"We’re looking at sending checks to Americans immediately," Mnuchin said at the press conference. "And I mean now, in the next two weeks." Details are still being worked out, but cash payments could total $500 billion disbursed in two tranches, the first before the end of April. It would be means-tested to ensure money went to the most needy, The Wall Street Journal reported. The plan also envisions direct payments to small businesses.
While the package is mostly aimed at supplying the shaky economy with an influx of cash, a specific effort will go towards relieving particularly embattled industries, including the airlines, which will receive a $50 billion payout if the package passes. In a closed-door meeting, Mnuchin reportedly referred to the coronavirus pandemic as being worse for airlines than were the Sept. 11 attacks.
This would not be the first time the federal government has used fiscal policy to shore up the economy during a turbulent time. In 2008, Congress passed the Troubled Asset Relief Program (TARP), a $700 billion package intended to keep the financial system solvent in the midst of the Great Recession.
This time around, as the standard facets of American life are swiftly put on hold, immediate intervention is considered urgent. As it stands, the proposed package will cost at least $150 billion more than TARP, and would include more widely disbursed benefits, such as tax cuts and the direct payments, the Washington Post reported.
Also unlike TARP, government officials, with the newly proposed package, hope to include greater assistance specifically for small businesses. The relief would come at a dire time for countless businesses, including restaurants, gyms and retail stores, that are being directed to cooperate with widespread closure policies.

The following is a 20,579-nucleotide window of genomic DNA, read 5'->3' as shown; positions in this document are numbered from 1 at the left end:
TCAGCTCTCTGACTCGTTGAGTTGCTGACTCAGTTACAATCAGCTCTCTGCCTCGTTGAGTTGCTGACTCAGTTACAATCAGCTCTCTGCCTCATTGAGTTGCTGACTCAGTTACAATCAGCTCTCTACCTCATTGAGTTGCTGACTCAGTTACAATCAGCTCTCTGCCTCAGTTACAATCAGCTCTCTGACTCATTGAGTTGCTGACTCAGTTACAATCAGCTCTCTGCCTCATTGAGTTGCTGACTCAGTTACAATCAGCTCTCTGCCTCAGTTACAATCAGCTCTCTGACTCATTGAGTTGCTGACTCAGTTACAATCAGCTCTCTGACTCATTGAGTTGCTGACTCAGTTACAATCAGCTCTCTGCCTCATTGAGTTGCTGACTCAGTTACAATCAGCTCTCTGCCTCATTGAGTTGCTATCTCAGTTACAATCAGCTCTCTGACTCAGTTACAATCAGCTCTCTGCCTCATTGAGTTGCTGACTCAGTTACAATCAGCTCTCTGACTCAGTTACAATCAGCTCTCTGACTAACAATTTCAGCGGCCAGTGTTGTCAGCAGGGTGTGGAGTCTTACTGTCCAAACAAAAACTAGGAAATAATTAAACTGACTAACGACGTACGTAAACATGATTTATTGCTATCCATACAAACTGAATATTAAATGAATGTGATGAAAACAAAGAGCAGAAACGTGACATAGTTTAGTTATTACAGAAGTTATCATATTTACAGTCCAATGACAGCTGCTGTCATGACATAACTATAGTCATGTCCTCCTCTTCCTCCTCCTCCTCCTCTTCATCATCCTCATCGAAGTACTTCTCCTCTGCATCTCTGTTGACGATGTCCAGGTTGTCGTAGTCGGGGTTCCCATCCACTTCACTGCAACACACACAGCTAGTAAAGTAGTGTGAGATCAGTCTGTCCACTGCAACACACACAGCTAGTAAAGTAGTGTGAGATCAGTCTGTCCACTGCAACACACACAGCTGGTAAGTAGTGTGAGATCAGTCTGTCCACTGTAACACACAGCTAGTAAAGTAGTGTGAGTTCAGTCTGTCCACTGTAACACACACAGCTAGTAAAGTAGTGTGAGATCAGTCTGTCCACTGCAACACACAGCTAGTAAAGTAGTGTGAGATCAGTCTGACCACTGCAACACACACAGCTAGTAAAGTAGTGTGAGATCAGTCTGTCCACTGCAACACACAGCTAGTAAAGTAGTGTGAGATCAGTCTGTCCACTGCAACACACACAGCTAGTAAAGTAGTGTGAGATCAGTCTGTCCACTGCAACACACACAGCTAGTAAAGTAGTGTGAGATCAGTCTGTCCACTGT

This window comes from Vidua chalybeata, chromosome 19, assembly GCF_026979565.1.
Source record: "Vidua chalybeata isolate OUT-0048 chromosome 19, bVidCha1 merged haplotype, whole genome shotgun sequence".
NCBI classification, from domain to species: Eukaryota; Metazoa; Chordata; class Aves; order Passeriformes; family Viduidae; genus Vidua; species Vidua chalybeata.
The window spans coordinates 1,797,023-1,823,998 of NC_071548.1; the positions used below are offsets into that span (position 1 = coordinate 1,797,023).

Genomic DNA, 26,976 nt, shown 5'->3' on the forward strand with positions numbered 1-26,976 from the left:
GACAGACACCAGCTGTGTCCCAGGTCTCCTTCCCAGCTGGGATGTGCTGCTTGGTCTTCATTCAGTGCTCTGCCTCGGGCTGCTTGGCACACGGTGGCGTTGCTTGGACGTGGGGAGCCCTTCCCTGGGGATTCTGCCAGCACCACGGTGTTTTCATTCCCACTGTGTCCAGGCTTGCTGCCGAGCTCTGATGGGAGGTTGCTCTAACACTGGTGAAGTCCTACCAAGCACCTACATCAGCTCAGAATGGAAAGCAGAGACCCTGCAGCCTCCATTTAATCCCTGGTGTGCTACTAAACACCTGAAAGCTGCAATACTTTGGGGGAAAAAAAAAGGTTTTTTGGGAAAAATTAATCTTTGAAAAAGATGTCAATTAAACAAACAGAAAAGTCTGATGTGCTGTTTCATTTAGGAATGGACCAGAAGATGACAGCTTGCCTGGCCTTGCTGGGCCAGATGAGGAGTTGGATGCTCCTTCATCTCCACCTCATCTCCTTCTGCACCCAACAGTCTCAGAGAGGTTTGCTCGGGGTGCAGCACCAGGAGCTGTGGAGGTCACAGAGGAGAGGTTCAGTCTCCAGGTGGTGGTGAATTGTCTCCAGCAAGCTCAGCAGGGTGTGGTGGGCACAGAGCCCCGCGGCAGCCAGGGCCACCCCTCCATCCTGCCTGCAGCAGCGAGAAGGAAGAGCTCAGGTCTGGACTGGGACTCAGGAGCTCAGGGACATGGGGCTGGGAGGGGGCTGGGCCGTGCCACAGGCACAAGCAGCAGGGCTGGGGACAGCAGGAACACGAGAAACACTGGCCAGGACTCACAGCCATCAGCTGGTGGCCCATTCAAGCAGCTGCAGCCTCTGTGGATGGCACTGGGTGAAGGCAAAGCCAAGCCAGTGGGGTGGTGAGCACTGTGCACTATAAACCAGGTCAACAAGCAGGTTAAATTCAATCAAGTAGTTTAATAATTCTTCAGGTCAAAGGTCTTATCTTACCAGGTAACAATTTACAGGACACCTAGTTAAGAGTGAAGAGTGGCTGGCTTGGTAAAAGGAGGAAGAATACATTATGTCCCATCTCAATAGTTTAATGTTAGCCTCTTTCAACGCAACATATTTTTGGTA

It's not clear how the proposal will fare in Congress, although there's broad recognition that action is needed. Senate Minority Leader Charles E. Schumer (D-NY) is working on a $750 billion proposal as a democratic alternative to Mnuchin’s plan, the Post reported. Schumer would focus more on expanded unemployment insurance, funds for schools and public transportation, Medicaid funding, loan assistance, and indefinite halting of evictions and foreclosures.
The proposal would be the federal government's third legislative package in response to the swiftly moving outbreak. President Trump on March 6 signed an emergency spending measure to pump $8.3 billion into federal health agencies to help them deal with the crisis, and last week the House passed legislation that gives workers two weeks of paid sick leave and up to three months of paid family leave. It also helps set the stage for expanding virus testing by allowing the costs of tests to be covered by insurance and federal programs. There are also provisions to make emergency food assistance more widely available and that add to unemployment insurance benefits.